This is Martha.  Of all the cattle we have handled, Martha was the most challenging to get caught in the head catch.  The photo is the result of try 7, where we paid a LOT of attention to things like her foot placement.

She has never been a problem to get into the squeeze chute, but actually capturing her by the head has been an issue.  You see, she discovered on her first pass that if she puts her head back, and pushes with her chest, the gates can’t catch her – or at least once they try, her shoulders are already free and its easy to just walk through.

This hasn’t been an issue for vacinations, deworming, etc. – those things could happen with her being behind the gate.  However for ear tagging and tatooing, we needed her as seen.

Very happy with the Powder River Herdmaster catch.  Its a bit different than most, where the operator (that is typically me) has to close the gates down on the cattle as it passes through, and then hold it shut.  Instead, this unit’s default position is closed and I actually have to hold it open to let the cattle through.  That came in VERY handy today.  She got caught low, on her knees.  All I needed to do was crack it open a bit, she stood up, and I let go.  As she struggled a bit, the head gate just ratcheted down (no worries – it has limits that prevent it from choking the animals).  Eventually she stepped back, and the final few inches closed.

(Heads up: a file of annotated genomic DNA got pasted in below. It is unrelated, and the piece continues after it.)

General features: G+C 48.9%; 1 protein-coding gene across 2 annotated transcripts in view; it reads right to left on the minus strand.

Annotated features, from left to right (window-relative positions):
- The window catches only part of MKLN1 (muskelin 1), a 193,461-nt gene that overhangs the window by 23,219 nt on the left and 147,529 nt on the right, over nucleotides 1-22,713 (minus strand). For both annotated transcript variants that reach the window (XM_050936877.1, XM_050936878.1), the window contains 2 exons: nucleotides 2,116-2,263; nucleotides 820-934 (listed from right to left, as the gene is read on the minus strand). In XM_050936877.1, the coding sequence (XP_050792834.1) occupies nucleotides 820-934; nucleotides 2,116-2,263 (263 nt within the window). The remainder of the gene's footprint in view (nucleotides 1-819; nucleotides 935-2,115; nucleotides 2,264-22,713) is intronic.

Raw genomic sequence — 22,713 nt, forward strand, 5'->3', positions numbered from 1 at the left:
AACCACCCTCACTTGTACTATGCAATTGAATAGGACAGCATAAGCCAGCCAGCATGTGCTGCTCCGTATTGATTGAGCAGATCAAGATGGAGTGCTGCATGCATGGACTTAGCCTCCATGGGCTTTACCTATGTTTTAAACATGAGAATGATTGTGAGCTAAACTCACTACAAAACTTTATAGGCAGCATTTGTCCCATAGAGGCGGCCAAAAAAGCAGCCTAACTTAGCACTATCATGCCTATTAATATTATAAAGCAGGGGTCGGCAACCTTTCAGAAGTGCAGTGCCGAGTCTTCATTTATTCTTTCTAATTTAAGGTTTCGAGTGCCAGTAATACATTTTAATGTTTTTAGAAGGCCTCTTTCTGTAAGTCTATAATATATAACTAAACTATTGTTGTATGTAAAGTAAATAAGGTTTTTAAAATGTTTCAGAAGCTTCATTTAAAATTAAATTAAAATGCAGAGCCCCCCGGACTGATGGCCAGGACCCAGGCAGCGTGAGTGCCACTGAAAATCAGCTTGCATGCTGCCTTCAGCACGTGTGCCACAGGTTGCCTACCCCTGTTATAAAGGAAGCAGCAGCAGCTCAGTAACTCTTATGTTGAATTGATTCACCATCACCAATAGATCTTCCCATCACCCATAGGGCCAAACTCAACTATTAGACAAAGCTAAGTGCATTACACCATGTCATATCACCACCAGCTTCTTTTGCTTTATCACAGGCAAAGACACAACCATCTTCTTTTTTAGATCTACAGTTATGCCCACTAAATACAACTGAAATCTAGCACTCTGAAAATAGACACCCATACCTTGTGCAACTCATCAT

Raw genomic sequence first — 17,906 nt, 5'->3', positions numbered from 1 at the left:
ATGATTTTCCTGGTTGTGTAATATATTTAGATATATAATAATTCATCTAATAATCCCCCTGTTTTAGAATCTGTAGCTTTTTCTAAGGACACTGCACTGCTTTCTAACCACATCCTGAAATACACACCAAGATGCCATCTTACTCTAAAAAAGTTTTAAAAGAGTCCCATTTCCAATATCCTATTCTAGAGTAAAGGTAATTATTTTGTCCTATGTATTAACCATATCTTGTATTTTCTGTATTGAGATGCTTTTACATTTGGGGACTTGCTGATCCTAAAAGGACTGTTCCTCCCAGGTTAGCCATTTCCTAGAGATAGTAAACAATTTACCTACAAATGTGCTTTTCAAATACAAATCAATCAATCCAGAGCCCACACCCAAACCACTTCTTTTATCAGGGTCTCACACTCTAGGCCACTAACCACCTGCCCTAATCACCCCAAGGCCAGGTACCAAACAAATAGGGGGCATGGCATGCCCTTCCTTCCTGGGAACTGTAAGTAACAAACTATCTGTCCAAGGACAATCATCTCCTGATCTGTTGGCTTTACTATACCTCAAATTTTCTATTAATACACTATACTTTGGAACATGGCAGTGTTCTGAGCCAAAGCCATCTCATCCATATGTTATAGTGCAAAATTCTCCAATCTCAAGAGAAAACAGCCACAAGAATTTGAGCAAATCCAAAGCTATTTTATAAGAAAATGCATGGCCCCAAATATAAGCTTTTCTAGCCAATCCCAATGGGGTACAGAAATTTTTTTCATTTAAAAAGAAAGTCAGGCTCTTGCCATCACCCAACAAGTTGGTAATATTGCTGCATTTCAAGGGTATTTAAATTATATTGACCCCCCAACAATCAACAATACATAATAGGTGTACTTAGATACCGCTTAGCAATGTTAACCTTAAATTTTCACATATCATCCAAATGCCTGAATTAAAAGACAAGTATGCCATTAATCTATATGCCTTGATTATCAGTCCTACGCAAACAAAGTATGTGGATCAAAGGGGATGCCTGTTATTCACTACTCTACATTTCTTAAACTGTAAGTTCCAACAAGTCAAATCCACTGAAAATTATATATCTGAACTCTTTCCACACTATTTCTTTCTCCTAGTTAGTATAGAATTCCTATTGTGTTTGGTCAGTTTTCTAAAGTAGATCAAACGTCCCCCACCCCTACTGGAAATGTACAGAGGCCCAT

Its odd mostly because of the number of attempts we made, but also in that Martha is otherwise pretty easy to handle.  As much as we would like to, with 20+ cattle we can’t hand tame them all – we have tried and it simply gets dangerous due to the older adults getting pushy.  That said, the cattle pretty much care less if we are near them (like 6 feet near), and often we can get right up to them (at least until they notice <smile>).

Oh well, this weekend we sold Aurora to the Hertels.  That makes Martha the last of her generation to be on the market.  Now we get a break until April when the process starts all over again.  We have (3) castrated males, including one that should be ready for slaughter come spring, one pure white male we are hoping to sell as a bull (he is really well put together), Martha, and (4) soon to be year old heifers to sell in 2016.

Learned a January farm lesson today:  Net wrapped hay does not unwrap well when covered with an inch of ice and snow.  Its shreds pretty good though.  Fortunately, starting this year, our new hay is stored under cover, so that won’t be an issue once we use up our 2 year old stuff.